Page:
Chile's political climate has since remained stable, although there is still considerable tension between the military and the government concerning the human rights violations of the Pinochet era. For more information on Pinochet, read the BBC Pinochet Files.

On January 15, 2006, Chile elected its first female president, socialist Michelle Bachelet.  A former political prisoner during Pinochet’s dictatorship, she made it clear that she intends to maintain the free-market polices that have turned Chile's economy into one of the strongest in the region.

Source: Lonely Planet’s Chile & Easter Island by Carolyn Hubbard, Brigitte Barta and Jeff Davis 2003, The Rough Guide to Chile by Melissa Graham 2003, and Moon Handbooks Chile by Wayne Bernhardson 2002



The Chilean economy has been growing steadily.  Its major trade partners include the United States, the European Union, Japan, Argentina and Brazil.  In recent years exports have diversified and the economy is no longer dependent on single traditional exports such as copper, however copper still represents 40% of the country’s exports.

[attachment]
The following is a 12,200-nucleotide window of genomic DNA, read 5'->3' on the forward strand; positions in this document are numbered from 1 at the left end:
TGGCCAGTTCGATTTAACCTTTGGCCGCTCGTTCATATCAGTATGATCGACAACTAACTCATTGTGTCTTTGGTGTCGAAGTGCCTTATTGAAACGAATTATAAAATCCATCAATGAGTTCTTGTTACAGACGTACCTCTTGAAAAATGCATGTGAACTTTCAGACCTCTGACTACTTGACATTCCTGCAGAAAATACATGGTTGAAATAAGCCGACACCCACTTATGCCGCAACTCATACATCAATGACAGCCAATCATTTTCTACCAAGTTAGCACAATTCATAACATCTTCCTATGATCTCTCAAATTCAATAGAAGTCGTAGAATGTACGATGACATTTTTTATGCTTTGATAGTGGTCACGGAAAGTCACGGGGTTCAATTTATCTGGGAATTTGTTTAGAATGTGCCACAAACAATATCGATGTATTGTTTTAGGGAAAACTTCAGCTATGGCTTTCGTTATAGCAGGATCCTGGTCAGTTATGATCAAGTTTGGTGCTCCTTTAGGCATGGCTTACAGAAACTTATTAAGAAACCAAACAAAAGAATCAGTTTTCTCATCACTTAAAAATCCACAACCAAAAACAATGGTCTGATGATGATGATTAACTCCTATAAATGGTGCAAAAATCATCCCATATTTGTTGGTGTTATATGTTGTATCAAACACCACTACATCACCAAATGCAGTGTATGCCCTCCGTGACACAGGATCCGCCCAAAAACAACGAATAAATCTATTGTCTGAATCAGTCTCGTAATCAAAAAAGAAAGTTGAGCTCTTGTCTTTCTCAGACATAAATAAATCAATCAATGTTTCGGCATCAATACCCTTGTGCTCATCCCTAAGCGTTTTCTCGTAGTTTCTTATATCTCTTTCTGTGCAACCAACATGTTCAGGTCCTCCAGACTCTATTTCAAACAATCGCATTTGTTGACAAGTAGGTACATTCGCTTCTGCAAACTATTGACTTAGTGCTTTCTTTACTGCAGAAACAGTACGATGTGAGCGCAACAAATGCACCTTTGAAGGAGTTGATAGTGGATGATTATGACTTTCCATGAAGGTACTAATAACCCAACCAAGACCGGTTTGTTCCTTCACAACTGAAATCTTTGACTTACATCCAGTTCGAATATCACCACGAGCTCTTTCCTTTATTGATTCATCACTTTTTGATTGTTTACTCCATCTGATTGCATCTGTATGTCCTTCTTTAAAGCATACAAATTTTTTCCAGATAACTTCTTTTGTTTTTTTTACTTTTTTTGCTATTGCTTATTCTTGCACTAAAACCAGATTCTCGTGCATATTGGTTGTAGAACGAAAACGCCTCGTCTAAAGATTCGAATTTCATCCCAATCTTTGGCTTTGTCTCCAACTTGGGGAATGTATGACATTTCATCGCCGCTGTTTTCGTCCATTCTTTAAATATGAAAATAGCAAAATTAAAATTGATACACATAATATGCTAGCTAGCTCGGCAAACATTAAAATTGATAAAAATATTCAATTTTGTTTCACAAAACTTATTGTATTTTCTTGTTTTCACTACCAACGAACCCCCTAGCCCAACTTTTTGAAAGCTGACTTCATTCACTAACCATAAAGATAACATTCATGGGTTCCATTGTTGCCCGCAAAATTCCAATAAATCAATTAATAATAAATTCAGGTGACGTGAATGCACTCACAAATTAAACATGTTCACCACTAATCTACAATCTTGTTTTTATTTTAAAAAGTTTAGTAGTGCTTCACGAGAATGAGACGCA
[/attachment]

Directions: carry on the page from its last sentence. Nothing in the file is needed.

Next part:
Over the last few years, Chile has become the world’s second largest producer of fresh and processed salmon, fishmeal and fish oil.  They are also the fifth largest exporter of wine worldwide and expect to increase production in the years to come.  

Agriculture is also important as Chile produces half the winter-time fruit consumed in the northern hemisphere.  Forest products are a rapidly growing sector, but at an unsustainable level and with questionable reforestation programs that use fast-growing exotic species such as Monterrey pine and eucalyptus.

Chile is an associate member of Mercosur (a free trade association of other S. American countries) and has free-trade agreements with Canada and the European Union.

Source: Lonely Planet’s Chile & Easter Island by Carolyn Hubbard, Brigitte Barta and Jeff Davis 2003, The Rough Guide to Chile by Melissa Graham 2003, and Moon Handbooks Chile by Wayne Bernhardson 2002

Geography and Climate

Geography & Climate

Chile stretches over 4,300 km (2,700 mi) along the southwestern coast of South America, a distance roughly the same as that from San Francisco to New York.  At the same time, its width never exceeds 240 km (150 mi), making the country more than eighteen times longer than its widest point.